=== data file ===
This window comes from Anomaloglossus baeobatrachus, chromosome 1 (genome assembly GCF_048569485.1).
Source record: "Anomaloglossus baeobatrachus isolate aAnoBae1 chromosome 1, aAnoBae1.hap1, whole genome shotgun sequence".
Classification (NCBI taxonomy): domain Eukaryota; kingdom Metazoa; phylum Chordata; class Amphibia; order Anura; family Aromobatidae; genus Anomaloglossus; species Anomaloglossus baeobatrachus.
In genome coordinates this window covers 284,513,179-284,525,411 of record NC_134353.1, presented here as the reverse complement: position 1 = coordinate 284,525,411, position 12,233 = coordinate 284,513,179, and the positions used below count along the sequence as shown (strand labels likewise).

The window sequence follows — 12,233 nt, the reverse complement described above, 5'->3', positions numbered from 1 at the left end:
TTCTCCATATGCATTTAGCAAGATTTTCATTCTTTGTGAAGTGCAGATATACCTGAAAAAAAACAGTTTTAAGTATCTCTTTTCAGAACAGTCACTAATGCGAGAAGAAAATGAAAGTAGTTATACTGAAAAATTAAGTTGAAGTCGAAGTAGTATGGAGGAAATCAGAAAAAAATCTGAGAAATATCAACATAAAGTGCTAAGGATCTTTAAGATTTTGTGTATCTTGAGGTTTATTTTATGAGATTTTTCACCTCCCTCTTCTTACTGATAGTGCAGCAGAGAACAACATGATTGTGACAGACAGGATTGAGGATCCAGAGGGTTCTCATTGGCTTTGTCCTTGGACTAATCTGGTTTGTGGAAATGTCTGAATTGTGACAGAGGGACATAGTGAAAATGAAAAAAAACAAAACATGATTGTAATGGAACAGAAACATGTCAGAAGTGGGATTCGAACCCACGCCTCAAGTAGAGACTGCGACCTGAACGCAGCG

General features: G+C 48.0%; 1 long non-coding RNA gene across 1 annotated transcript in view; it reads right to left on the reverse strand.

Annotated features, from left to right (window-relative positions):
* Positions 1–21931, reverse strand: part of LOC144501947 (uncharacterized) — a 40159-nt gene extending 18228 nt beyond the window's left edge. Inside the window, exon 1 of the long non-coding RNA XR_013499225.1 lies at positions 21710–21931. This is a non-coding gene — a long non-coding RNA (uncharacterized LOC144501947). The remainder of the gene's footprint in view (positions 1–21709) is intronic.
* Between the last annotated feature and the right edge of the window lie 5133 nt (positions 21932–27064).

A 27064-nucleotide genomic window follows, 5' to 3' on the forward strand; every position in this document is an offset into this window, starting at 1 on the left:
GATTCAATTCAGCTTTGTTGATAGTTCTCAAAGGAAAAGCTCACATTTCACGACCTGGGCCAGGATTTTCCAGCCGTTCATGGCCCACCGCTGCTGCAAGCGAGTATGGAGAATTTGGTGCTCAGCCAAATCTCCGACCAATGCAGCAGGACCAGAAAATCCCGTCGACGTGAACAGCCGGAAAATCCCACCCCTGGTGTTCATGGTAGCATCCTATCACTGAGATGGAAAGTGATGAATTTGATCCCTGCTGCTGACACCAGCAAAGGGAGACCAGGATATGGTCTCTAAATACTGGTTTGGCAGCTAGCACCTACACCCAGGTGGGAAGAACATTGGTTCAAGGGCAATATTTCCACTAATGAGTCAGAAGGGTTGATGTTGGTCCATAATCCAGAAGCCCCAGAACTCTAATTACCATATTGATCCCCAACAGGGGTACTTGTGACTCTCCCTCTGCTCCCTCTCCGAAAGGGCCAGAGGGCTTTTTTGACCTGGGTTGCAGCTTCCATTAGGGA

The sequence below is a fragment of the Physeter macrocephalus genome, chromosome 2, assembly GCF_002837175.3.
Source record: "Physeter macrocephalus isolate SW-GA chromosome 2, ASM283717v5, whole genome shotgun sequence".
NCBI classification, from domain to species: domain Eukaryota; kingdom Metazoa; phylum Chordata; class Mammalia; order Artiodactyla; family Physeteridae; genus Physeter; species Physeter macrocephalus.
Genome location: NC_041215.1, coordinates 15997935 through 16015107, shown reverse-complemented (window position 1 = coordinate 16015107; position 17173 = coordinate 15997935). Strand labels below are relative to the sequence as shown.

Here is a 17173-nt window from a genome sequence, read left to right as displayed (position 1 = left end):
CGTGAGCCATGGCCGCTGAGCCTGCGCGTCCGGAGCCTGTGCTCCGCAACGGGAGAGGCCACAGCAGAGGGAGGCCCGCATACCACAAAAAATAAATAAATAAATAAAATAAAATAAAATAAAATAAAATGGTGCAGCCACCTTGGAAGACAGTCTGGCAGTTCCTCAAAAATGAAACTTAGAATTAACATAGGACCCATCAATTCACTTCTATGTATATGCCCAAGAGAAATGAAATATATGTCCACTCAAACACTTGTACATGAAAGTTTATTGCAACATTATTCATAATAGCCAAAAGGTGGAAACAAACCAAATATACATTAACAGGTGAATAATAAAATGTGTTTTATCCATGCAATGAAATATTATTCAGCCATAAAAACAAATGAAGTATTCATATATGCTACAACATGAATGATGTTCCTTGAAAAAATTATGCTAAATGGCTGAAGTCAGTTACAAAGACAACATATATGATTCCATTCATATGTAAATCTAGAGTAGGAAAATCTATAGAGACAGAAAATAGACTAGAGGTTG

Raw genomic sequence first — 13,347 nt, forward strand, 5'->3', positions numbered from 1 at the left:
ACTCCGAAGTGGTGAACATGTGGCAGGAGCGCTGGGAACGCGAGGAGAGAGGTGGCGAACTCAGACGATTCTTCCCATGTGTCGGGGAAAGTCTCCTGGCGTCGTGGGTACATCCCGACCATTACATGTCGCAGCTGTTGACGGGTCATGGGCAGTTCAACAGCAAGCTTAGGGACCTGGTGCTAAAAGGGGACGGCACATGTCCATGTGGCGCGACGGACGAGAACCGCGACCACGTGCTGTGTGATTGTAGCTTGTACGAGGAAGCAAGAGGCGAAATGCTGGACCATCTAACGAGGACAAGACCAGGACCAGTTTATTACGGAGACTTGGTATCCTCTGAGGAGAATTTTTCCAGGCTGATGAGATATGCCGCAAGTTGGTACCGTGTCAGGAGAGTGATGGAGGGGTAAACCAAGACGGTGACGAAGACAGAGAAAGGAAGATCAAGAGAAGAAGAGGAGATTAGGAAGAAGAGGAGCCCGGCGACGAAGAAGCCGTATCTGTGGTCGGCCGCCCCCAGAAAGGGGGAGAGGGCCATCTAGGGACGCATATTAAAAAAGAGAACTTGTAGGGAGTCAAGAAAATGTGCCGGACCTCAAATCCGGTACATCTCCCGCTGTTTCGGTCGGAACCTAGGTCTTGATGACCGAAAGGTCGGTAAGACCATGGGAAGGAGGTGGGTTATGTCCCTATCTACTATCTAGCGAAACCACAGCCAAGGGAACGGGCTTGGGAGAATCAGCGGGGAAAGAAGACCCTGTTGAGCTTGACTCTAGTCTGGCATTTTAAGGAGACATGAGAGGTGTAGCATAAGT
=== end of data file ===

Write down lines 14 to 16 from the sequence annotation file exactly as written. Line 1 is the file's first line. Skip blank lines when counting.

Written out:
Source record: "Physeter macrocephalus isolate SW-GA chromosome 2, ASM283717v5, whole genome shotgun sequence".
NCBI classification, from domain to species: domain Eukaryota; kingdom Metazoa; phylum Chordata; class Mammalia; order Artiodactyla; family Physeteridae; genus Physeter; species Physeter macrocephalus.
Genome location: NC_041215.1, coordinates 15997935 through 16015107, shown reverse-complemented (window position 1 = coordinate 16015107; position 17173 = coordinate 15997935). Strand labels below are relative to the sequence as shown.